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Last Ford Taurus sedan rolls off the line today at Chicago Assembly Plant, marking the end of U.S. production of the historic and pioneering nameplate
Legacy of Taurus innovation lives on as Ford invests $1 billion and adds 500 jobs at its Chicago Assembly Plant and Chicago Stamping Plant to expand capacity for the production of all-new Ford Explorer, Police Interceptor Utility and Lincoln Aviator
Ford aiming to replace 75 percent of its vehicle lineup by the end of 2020 and expanding truck and utility lineup with all-new models, including all-new Ranger, all-new Bronco, a yet-to-be-named rugged off-road small utility, a Mustang-inspired fully-electric performance utility and more
CHICAGO, March 1, 2019 – The last Ford Taurus sedan rolled off the line at Chicago Assembly Plant today, marking the end of U.S. production of the historic and pioneering nameplate.
More than 8 million Taurus passenger cars were built at Ford’s Chicago Assembly Plant over 34 years of near continuous production.
“Taurus broke new ground at its start and we’re thankful for its role in our portfolio,” said Mark LaNeve, Ford vice president, U.S. marketing, sales and service. “Those same kinds of innovations will continue for today’s customers with Ford Explorer and the rest of our lineup.”
When introduced at the 1985 Los Angeles Auto Show, Taurus represented the latest in Ford engineering and design, developed to meet shifting consumer needs. Its sleek looks were a departure from the boxy sedan shapes of the time, setting a new bar in passenger cars. Its 140-horsepower 3.0-liter V6 engine featured multi-port fuel injection.
Taurus continued to evolve with the addition of the SHO model in 1989, which came equipped with a 220-horsepower high-performance V6.
By 1992, Taurus had become America’s best-selling car.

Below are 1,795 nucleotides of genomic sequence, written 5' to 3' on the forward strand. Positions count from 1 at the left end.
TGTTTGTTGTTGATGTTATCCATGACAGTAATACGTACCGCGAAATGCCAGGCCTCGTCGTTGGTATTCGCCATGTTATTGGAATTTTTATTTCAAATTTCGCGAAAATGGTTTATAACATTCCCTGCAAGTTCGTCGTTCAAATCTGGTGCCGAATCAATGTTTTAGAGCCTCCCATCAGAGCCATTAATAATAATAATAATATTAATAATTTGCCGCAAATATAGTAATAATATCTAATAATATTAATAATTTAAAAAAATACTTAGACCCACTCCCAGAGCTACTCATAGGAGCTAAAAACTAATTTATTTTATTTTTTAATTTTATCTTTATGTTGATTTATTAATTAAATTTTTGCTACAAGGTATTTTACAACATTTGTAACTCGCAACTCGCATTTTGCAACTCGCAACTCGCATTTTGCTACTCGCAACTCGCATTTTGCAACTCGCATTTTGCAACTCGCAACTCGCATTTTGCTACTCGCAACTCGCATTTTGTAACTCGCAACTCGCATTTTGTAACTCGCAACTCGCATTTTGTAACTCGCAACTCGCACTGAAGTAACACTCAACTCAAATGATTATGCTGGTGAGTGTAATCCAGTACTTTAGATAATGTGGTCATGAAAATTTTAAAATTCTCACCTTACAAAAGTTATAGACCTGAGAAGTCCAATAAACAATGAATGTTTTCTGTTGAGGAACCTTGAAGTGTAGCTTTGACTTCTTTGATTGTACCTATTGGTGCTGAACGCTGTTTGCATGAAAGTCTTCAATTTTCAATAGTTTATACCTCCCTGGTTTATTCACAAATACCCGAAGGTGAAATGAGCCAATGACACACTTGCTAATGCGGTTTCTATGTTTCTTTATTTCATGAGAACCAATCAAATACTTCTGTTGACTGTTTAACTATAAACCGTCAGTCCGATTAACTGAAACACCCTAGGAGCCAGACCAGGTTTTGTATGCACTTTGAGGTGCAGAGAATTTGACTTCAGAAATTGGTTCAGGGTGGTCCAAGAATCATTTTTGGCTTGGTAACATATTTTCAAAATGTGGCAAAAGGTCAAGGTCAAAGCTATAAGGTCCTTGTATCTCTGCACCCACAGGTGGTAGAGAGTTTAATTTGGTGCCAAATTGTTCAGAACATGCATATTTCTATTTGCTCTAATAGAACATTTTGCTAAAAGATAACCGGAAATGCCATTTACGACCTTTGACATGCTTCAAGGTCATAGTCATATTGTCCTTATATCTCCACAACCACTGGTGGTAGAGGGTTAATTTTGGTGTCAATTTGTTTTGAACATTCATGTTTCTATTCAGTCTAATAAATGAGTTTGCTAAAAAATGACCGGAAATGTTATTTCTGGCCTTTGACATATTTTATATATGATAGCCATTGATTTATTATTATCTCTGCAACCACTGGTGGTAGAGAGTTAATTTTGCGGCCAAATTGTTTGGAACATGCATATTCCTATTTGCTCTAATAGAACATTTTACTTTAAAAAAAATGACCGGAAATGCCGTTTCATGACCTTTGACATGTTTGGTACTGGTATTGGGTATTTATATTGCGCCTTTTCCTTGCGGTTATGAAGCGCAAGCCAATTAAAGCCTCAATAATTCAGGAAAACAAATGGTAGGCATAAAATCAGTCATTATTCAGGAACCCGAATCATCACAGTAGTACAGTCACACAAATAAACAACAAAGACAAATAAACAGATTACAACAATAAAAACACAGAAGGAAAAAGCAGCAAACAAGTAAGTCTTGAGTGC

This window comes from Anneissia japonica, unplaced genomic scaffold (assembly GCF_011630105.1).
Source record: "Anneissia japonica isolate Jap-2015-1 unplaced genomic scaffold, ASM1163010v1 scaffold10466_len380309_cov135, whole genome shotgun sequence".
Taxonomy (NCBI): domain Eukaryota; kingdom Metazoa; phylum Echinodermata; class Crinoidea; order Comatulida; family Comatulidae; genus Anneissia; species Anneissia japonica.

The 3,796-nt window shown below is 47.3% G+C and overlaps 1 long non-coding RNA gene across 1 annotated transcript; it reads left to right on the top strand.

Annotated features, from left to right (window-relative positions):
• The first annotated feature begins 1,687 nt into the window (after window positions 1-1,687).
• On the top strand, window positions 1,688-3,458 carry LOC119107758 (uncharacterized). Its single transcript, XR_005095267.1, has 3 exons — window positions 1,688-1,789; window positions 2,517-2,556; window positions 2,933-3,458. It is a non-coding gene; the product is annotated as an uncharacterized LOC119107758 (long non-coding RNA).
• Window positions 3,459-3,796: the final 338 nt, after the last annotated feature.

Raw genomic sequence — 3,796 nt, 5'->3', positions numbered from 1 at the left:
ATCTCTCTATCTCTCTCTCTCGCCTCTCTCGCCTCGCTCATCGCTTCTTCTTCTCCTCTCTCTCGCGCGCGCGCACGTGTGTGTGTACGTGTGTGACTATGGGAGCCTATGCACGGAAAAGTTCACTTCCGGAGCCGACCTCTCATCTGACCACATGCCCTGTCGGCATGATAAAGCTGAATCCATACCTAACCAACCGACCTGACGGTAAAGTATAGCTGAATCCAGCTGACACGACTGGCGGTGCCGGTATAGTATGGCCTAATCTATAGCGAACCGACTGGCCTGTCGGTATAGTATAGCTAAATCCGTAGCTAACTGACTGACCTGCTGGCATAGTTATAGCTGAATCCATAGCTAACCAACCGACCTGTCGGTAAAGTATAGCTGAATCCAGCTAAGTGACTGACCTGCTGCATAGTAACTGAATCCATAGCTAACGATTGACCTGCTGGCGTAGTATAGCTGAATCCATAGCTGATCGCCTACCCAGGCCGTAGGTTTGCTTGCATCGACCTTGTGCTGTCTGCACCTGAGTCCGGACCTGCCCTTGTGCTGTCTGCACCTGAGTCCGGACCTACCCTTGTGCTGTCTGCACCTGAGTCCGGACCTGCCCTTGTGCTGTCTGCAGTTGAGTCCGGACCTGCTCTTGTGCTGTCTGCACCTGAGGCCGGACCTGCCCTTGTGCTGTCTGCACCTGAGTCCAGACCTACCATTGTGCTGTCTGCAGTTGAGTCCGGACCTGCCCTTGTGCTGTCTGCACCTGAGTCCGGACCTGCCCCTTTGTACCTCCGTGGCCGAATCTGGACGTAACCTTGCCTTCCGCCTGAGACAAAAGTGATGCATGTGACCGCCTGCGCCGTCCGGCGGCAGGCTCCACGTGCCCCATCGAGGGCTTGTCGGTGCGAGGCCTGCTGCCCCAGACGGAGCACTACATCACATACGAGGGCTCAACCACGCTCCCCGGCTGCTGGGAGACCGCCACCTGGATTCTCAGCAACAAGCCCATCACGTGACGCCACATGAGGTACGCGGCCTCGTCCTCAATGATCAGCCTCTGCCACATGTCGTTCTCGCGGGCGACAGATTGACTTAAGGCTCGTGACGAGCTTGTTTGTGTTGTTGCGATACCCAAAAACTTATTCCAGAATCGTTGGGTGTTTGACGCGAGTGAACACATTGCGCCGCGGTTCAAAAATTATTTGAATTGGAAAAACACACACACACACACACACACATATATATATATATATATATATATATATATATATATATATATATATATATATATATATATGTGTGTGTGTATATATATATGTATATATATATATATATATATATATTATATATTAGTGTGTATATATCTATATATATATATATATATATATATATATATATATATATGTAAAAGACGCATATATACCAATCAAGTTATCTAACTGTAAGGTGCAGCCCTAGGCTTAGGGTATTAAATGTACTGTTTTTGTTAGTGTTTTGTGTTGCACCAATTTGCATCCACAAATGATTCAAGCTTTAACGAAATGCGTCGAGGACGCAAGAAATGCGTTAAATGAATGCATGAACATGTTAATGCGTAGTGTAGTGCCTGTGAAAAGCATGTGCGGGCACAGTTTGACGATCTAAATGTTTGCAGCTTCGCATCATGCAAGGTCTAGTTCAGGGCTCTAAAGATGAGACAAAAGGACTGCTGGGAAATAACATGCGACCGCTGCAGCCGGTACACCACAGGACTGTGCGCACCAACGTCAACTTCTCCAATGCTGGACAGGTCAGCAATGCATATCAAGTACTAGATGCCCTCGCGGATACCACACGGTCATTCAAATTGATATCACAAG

Taurus went on to become a staple in American stock car racing when it entered NASCAR in 1998. The Taurus NASCAR was the vehicle of choice for numerous race teams and it delivered many championships for them and for Ford Motor Company.
The nameplate briefly ended in 2006 before it was revived as an all-new car in 2008.
Although Taurus production is ending in Chicago, Ford is investing $1 billion into its Chicago Assembly Plant and Chicago Stamping Plant, and adding 500 jobs to expand capacity to build the all-new 2020 Ford Explorer and Ford Police Interceptor Utility, which will continue the Taurus legacy of innovation, along with the all-new Lincoln Aviator.
Ford aims to replace 75 percent of its U.S. lineup, including Escape, Explorer and F-150, by the end of 2020, building on its strengths in trucks, utilities, commercial and performance vehicles and investing in new propulsion and technology.
Like the original Taurus met changing consumer preferences, Ford is also expanding its lineup with new and returning nameplates tailored to today’s consumers, including the all-new Ranger, all-new Bronco, a yet-to-be-named rugged off-road small utility, a Mustang-inspired fully-electric performance utility and more still to come.